Cancer also contains epigenetic and transcriptional mutations, but these types are not as easily studied and thus have not been the focus of most cancer genomics research endeavors (Chin, 2011).

Databases and Their Application

The Cancer Genome Atlas (TCGA) began in 2006 as a coordinated pilot program by the National Cancer Institute and National Human Genome Research Institute to classify the genomic changes in over 20 types of cancer. The program proved a useful and freely available tool for researchers and has since been extended to classify an additional 20 tumor types. The cancerous tissues being studied include breast, CNS, endocrine, gastrointestinal, gynecologic, head and neck, hematologic, skin, soft tissue, thoracic, and urologic. Their sequence, alignment, and mutation data is stored as the Cancer Genomics Hub (CGHub), which is operated by the University of Santa Cruz.

The International Cancer Genome Consortium (ICGC) seeks to classify genomic changes in 50 types and subtypes of cancer. It aims to coordinate cancer genomics research efforts and make the data readily accessible to researchers. Some of the cancers being studied include biliary tract, breast, brain, bone, cervical, esophageal, eye, liver, lung, pancreatic, prostate, renal, skin, and thyroid. The ICGC data portal releases data from each of its research projects on a quarterly basis.

At the University of Michigan, the Michigan Center for Translational Pathology demonstrated how genomic data in databases like TCGA and ICGC can be used to treat cancer patients. The Michigan Oncology Sequencing Project (MI-ONCOSEQ) aimed to use whole-genome, whole-exome, and transcriptome sequencing to place patients into clinical trials that were most relevant to their tumor's particular mutations. They first tested their technique on xenografts from prostate cancer patients and then tested it on two patients, one with metastatic colorectal cancer and the other with malignant melanoma.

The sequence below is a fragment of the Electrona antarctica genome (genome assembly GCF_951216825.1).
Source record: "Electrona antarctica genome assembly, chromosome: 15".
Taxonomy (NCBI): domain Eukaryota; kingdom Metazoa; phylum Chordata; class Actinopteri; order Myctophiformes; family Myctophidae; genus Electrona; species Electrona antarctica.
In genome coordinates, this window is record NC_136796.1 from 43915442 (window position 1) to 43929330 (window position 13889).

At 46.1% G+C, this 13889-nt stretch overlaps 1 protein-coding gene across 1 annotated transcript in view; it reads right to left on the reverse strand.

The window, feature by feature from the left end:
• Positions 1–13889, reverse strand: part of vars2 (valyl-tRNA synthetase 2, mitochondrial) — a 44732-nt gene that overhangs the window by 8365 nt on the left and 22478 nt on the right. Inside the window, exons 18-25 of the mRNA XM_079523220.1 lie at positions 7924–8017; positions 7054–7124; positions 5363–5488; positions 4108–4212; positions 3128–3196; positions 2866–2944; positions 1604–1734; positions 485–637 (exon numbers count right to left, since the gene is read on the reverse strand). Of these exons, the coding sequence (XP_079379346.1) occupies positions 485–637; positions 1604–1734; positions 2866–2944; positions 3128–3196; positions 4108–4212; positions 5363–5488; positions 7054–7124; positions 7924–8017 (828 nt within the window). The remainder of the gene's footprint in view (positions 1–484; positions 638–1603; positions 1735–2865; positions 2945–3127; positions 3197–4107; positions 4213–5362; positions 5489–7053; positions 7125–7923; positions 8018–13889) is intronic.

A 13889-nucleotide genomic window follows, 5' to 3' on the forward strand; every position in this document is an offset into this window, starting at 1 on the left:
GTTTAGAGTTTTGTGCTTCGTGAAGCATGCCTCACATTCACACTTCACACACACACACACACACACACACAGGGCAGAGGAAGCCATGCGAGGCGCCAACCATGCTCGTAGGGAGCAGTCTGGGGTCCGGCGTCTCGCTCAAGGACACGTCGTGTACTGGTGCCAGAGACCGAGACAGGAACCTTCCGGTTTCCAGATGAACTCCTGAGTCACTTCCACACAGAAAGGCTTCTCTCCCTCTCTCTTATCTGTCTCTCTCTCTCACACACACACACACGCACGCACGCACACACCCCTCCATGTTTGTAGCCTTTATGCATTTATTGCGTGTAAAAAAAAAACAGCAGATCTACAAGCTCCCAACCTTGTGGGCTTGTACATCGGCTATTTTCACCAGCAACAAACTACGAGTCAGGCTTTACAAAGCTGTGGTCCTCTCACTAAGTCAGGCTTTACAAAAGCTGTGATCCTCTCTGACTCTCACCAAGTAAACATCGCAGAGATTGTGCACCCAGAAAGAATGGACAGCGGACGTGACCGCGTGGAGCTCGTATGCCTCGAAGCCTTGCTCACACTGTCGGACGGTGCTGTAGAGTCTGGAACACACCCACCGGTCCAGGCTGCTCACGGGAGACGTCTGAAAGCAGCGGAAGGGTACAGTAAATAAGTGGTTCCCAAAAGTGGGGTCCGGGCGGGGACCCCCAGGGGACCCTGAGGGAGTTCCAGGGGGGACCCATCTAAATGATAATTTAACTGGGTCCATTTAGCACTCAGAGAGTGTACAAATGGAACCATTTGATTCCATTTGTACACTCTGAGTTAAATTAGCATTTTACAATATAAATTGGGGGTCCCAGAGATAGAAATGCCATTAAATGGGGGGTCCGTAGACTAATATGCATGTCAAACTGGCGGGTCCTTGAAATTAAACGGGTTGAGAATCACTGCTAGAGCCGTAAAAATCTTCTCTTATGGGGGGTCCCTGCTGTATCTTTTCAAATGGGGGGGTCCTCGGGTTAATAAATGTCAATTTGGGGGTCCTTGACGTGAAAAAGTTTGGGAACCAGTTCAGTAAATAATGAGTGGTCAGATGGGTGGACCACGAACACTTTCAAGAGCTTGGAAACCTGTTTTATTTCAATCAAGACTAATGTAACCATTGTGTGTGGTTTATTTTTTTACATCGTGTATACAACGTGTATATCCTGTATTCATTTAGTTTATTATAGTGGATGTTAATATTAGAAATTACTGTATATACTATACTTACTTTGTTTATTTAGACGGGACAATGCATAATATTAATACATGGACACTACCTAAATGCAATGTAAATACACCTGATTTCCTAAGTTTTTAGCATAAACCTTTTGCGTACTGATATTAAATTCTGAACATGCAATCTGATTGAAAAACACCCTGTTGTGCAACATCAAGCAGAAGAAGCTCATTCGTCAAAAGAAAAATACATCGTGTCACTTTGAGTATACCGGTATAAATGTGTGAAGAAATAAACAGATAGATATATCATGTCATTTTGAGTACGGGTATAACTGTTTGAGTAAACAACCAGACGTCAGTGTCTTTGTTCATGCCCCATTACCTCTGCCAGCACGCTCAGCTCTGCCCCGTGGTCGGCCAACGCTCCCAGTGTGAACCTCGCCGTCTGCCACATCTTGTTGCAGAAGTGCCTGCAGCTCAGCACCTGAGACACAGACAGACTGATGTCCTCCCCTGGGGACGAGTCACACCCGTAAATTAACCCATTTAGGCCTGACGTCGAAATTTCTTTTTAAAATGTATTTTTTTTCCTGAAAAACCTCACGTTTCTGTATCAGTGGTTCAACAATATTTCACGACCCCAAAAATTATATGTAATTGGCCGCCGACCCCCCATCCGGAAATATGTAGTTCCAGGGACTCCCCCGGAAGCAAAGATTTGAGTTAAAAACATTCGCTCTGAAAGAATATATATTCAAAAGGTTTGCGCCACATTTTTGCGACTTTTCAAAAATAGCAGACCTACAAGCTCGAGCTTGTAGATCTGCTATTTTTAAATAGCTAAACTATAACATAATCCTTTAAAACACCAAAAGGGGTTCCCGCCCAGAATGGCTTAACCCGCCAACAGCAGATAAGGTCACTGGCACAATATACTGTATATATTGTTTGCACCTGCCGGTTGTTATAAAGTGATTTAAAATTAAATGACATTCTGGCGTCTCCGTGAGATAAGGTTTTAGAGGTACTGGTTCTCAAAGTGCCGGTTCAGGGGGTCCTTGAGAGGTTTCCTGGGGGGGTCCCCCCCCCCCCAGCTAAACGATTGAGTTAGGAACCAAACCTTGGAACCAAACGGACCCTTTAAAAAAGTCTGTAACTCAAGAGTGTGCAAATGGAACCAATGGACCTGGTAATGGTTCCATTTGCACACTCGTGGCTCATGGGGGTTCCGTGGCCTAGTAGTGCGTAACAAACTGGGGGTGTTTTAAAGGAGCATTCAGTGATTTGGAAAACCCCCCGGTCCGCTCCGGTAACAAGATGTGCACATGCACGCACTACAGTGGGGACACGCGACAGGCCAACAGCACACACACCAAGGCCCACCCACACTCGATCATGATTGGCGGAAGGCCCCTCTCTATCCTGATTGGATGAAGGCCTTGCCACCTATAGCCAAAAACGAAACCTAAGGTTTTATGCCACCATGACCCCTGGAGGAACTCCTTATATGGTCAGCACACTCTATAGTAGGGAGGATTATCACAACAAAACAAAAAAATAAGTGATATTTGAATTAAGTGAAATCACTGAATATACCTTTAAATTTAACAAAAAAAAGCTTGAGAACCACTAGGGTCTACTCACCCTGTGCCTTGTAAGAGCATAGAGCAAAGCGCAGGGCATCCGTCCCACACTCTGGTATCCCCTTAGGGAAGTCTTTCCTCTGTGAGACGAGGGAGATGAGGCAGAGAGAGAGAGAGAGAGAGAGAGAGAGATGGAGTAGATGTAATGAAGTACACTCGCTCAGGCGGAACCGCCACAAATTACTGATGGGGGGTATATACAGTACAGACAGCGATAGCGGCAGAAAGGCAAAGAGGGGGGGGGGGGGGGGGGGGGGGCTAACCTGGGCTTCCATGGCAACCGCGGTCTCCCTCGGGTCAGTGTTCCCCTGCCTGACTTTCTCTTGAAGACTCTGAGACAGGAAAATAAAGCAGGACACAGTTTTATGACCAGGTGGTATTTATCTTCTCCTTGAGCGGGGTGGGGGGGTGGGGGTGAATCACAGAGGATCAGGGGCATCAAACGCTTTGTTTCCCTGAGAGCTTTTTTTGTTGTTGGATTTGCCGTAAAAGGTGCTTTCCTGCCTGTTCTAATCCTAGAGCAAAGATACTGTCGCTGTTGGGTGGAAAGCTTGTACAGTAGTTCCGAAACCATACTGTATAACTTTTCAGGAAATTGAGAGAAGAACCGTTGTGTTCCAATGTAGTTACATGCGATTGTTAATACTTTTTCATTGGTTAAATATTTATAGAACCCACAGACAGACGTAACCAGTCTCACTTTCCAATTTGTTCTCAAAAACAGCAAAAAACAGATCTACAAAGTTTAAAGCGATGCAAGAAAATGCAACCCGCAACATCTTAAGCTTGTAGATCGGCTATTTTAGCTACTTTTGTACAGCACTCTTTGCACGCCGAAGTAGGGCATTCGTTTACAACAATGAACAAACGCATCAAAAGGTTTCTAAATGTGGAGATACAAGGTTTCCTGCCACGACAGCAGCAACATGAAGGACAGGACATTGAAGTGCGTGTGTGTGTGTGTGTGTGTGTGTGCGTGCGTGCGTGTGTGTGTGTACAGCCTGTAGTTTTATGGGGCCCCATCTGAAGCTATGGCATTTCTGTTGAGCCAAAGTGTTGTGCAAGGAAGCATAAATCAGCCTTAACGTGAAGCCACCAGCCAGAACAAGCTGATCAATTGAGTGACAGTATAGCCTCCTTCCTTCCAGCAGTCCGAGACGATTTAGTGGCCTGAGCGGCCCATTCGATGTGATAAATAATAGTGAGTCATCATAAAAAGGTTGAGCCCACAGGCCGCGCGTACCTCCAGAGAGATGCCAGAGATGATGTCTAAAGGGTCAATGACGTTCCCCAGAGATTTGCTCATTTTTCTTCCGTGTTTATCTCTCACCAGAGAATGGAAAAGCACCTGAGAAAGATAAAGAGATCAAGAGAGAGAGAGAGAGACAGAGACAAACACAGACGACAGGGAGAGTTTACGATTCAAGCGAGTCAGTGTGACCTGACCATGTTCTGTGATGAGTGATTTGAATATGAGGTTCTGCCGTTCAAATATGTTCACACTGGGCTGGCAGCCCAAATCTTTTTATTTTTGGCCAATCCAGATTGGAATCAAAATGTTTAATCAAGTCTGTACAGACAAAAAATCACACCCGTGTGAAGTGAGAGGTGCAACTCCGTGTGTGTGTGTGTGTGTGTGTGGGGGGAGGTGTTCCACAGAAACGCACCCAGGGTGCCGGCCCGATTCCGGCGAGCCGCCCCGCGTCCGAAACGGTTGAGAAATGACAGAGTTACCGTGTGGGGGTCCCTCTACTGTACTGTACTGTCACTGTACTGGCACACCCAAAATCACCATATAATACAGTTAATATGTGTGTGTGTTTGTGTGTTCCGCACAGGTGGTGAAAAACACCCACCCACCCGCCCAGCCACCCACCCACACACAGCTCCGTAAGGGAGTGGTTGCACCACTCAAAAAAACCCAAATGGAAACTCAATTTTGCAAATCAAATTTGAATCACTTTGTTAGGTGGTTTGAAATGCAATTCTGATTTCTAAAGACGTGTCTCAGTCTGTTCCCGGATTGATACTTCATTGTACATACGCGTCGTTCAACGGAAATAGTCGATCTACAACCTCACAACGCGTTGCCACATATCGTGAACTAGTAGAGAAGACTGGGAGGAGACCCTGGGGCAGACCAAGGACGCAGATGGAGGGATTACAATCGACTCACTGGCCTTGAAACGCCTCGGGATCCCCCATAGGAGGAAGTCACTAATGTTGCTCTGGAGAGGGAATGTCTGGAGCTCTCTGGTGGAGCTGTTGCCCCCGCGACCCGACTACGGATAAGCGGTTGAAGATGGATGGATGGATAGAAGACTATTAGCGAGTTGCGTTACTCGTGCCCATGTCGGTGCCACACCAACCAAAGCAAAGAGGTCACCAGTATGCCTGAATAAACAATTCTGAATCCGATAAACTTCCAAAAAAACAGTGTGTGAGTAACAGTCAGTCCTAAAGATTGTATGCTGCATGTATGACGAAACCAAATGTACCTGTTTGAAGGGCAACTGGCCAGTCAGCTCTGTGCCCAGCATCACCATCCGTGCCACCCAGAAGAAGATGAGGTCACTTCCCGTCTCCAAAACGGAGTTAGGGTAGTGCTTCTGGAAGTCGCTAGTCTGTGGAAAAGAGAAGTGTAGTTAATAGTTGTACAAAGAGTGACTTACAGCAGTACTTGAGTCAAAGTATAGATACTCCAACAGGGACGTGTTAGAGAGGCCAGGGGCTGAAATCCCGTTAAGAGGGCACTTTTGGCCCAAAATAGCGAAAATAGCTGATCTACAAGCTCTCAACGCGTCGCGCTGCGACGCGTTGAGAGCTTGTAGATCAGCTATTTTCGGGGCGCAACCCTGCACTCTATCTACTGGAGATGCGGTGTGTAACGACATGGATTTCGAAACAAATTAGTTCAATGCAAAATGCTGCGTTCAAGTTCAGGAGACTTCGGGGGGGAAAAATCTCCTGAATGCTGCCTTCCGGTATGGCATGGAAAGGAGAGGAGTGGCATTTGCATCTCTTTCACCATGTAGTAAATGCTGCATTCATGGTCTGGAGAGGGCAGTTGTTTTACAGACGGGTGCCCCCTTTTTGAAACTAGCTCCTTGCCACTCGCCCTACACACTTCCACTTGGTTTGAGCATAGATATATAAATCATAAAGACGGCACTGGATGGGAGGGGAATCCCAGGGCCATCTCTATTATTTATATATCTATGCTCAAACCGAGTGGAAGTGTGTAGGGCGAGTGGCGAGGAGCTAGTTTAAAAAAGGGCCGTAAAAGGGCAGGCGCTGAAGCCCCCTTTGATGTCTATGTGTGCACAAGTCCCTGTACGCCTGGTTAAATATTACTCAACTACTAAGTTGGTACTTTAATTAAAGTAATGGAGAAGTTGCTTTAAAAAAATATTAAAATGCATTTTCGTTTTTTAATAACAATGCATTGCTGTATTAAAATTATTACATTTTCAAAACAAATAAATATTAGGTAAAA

Application to Personalized Medicine

The long-term goal of data collection is to use genomic information about a patient's tumor to develop personalized treatment options. Physicians can better select drugs to target tumor cells if they know which mutations are present in a patient's tumor. For example, microarray analysis and immunohistochemistry can distinguish between different types of breast cancer. HER2-positive tumors are treated with trastuzumab while HER2-negative tumors are treated with adjuvant chemotherapy (Santos, 2013). Personalized medicine based in genomics may also protect patients from undergoing treatments that will not effectively attack the tumor. Only lung cancer patients with an EFGR mutation or ALK translocation respond to the drugs that are currently available on the market.

Many cancer drugs are kinase inhibitors that impede enzyme function. Researchers need to develop drugs that target non-enzymatic functions and drugs that target restoring defective gene function. This is of course easier said than done (Vogelstein, 2013). As it stands now, cancer genomics is trending towards treating tumors based on biological behavior rather than anatomical location (Yousef, 2012). Most agree this trend is much needed.


Chin L, Andersen JN, Futreal PA. 2011. Cancer genomics: from discovery science to personalized medicine. Nature Medicine 17(3):297-303.

Santos EMM et al. 2013. Integration of Genomics in Cancer Care. Journal of Nursing Scholarship 45(1): 43-51.

Stratton MR, Campbell PJ, Futreal PA. 2009. The cancer genome. Nature 458: 719-24.

Vogelstein B et al. 2013. Cancer Genome Landscapes. Science 339: 1546-58.

Yousef GM. 2012. Personalized Cancer Genomics: The Road Map to Clinical Implementation. Clinical Chemistry 58(4): 661-3.